One of the first things you need to know about the U.S. is how difficult it is for us to tolerate ambiguity—especially when untangling our own motives. An example was our second invasion of Iraq. After 9/11 we felt an itch to retaliate against a clear enemy. Because we could not pinpoint one, we scratched the itch by inventing a false enemy— conveniently, one with lots of oil under its sand—and going to war against it, to no one’s great benefit.
That endeavor revealed a lot about us at this moment in our history, though similar themes can be found in our past. We have been all too certain, like some of you, that we are exceptional, that wrongs done to us justify our flouting international law, and that violent military force is the only way to get our way. Though we are a young country, much of our story is steeped in hyper-violence: our treatment of native peoples, the horrors of the slave trade, the callous use of napalm on Asian civilians. Though we are not alone in our chauvinism, we Americans don’t care to look at the dark side of our own intentions and deeds: our interference in the domestic affairs of Iran in the 1950s, our casual and pervasive brutality during a long and pointless war in Vietnam, the lies that led us into Iraq, the gradual drift into torture, and now extra-legal assassination by drone.
Though we are a country that has been quite successful tolerating and even celebrating ethnic and religious diversity within our borders, we are also endowed with an ongoing racist strain which manifests in deep fears of the “other,” fears so deep some of us indulged in paranoid fantasies about our first black president being Muslim. But even that very smart president has been sucked into our majority paranoia: That the only way we can really ensure our nation’s safety is to dominate the entire earth, including below the seas and above the air.
Our recent history involves a lot of the tail wagging the dog. Our enviable prosperity is based on an addiction to the sale of arms, weapons that tend to be used to kill people that we don’t believe are quite as real as we are. It is also based in our addiction to oil, which distorts our policies toward nations rich in that diminishing resource. We may support an Arab Spring for some, but oil-rich dictatorships with terrible human rights records, like Saudi Arabia, get a pass. Phalanxes of our generals assume that the best way to advance through the ranks is to chalk up some successful combat experience. You have learned that it does not take all that much to set this juggernaut moving against you, because a subtle bias toward unnecessary war comes built into our economy, culture and politics.
Powerful lobbies corrupt those politics and make it dangerous to voice self-critical positions. Many American citizens, and not a few Israelis for that matter, share your unease with the Israeli government’s settlement policy, the not so subtle attempt to permanently change the “facts on the ground” in the Palestinian territories. The cycle of violence in the region assures that extremes on either side demonize each other, delaying the inevitable compromises that are the only alternative to a nuclear holocaust. The settlements have become emblematic of enemy stereotyping between the multiple worlds of Islam and the “West,” ratcheting up global tensions around who has nuclear weapons and who does not.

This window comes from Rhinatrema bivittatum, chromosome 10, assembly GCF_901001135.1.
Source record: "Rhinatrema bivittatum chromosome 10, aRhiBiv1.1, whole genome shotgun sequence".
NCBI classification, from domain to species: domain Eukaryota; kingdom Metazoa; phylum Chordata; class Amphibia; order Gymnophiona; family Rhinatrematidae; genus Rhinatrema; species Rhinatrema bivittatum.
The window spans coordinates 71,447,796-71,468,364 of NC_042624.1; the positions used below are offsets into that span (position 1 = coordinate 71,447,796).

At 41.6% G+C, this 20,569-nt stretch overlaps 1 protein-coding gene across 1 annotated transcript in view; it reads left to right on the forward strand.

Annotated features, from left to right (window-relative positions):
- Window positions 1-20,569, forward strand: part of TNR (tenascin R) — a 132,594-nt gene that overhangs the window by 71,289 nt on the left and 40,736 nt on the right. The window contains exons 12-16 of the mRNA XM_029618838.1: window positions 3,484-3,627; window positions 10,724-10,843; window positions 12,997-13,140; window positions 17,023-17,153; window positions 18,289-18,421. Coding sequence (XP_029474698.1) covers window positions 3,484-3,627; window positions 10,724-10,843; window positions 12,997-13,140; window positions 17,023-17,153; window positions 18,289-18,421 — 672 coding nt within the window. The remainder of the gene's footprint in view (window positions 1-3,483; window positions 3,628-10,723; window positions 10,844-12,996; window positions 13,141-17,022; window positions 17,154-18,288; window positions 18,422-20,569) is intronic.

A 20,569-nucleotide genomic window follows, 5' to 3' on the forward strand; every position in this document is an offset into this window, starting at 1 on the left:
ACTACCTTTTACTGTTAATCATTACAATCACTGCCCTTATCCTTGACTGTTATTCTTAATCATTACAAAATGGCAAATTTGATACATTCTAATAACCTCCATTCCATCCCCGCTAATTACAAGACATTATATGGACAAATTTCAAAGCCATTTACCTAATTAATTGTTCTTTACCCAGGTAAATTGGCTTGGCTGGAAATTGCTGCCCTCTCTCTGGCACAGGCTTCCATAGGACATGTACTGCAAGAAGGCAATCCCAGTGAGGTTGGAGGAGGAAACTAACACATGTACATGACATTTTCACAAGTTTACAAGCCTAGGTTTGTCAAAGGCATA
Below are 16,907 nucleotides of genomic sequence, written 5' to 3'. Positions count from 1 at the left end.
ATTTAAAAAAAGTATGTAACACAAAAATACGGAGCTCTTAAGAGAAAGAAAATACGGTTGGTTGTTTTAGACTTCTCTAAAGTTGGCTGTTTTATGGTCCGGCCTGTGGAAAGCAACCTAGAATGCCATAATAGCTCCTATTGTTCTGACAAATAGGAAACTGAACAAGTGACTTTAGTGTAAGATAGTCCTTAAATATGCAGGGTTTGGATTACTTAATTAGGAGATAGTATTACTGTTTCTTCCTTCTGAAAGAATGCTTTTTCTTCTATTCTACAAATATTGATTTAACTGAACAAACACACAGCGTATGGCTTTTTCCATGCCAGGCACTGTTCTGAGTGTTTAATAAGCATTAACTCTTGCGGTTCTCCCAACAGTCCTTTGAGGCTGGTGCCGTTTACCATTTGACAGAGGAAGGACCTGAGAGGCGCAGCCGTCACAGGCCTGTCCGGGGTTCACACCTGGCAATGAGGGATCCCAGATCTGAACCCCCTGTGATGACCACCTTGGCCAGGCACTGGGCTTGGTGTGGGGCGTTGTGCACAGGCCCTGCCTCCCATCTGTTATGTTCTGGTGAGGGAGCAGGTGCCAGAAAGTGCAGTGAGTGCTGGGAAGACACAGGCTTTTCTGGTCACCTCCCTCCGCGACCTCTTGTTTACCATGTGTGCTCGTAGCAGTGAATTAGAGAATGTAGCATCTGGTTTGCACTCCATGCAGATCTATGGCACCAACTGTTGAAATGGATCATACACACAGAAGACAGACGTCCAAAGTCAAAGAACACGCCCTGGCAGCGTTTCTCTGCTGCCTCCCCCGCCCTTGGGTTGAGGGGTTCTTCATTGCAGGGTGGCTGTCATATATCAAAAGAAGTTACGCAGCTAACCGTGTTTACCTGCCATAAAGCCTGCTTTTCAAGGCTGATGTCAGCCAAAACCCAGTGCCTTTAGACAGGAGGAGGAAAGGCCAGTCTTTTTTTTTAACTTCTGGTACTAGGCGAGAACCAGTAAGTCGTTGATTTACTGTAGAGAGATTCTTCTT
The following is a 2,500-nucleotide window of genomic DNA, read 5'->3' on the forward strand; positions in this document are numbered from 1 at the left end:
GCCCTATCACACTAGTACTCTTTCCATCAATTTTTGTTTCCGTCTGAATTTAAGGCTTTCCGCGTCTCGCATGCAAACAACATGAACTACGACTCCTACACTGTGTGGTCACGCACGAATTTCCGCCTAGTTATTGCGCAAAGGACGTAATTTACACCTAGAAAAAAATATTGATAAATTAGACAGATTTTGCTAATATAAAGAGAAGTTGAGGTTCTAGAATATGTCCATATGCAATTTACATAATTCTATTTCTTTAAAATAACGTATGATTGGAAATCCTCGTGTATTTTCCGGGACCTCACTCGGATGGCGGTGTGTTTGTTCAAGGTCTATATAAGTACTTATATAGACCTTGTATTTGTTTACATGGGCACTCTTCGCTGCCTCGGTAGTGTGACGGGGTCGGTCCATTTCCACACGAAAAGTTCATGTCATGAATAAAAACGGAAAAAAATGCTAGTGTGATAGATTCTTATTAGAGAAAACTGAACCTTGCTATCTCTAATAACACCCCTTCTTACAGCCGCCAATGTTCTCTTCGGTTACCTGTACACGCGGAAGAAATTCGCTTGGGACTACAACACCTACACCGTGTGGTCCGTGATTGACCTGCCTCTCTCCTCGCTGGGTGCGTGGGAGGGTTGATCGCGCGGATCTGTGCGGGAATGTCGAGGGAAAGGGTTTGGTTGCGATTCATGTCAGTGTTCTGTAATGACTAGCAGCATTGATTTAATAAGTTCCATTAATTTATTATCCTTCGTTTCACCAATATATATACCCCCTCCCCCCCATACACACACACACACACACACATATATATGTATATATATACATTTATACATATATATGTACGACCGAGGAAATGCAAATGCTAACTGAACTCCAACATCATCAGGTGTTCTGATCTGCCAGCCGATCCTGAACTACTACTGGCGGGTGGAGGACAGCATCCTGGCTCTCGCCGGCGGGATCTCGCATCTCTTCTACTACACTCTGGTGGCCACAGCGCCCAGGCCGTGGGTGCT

The reality that ought to inform this discussion is the fact that if only a small fraction of anyone’s nuclear weapons are detonated, the entire planet could be plunged into nuclear winter, rendering worldwide agriculture inoperable for a decade—recognizing this fact is the starting point for realizing that all war has now become obsolete as a way to resolve our many conflicts.
On some level we know that the obscene sums we spend on projects like the F-35 Joint Strike Fighter could do more good if they are reallocated to directly meeting human needs for education, medicine, clean water and decent jobs. Because these are in such short supply in your world, some few of you are driven helplessly toward a violence that rationalizes the “collateral” killing of innocent civilians—just as we make similar uneasy moral compromises in the use of drones in a futile cycle of revenge. Our equivalent to your suicide bombers are not only the drones, but the hundreds of our soldiers who commit suicide because they cannot live with what war has done to their hearts and minds.
Before he was shot down at another violent moment of our history, our martyr Martin Luther King Jr. had begun to talk about the relationship between our wars abroad and our inequities at home. But his solution was as radical as any extremist’s: “Darkness cannot drive out darkness; only light can do that. Hate cannot drive out hate; only love can do that.” The tactics of nonviolence are the secret strength with which not only our own country can overcome its contradictions and hypocrisies, but the quickest way, in the long run, that you will gain the freedom and justice to which you aspire, without bringing the American behemoth down upon you.
When you insist on thinking of the United States as Satan incarnate, bear in mind that Dr. King is a representative American consecrated with his own holiday, and millions of us still carry his torch of hope. His nonviolence shows the way out of the echo chamber of fear that entraps much of the planet—whether the callously dominating violence of the modern superpower or the desperate helpless reaction of the terrorist. Lasting change will come from neither of these extremes. It will come when we, the human species, begin to fully address the adversaries we all share—climate instability, nuclear winter, world-traveling diseases—which make our adversarial differences pale to nothing.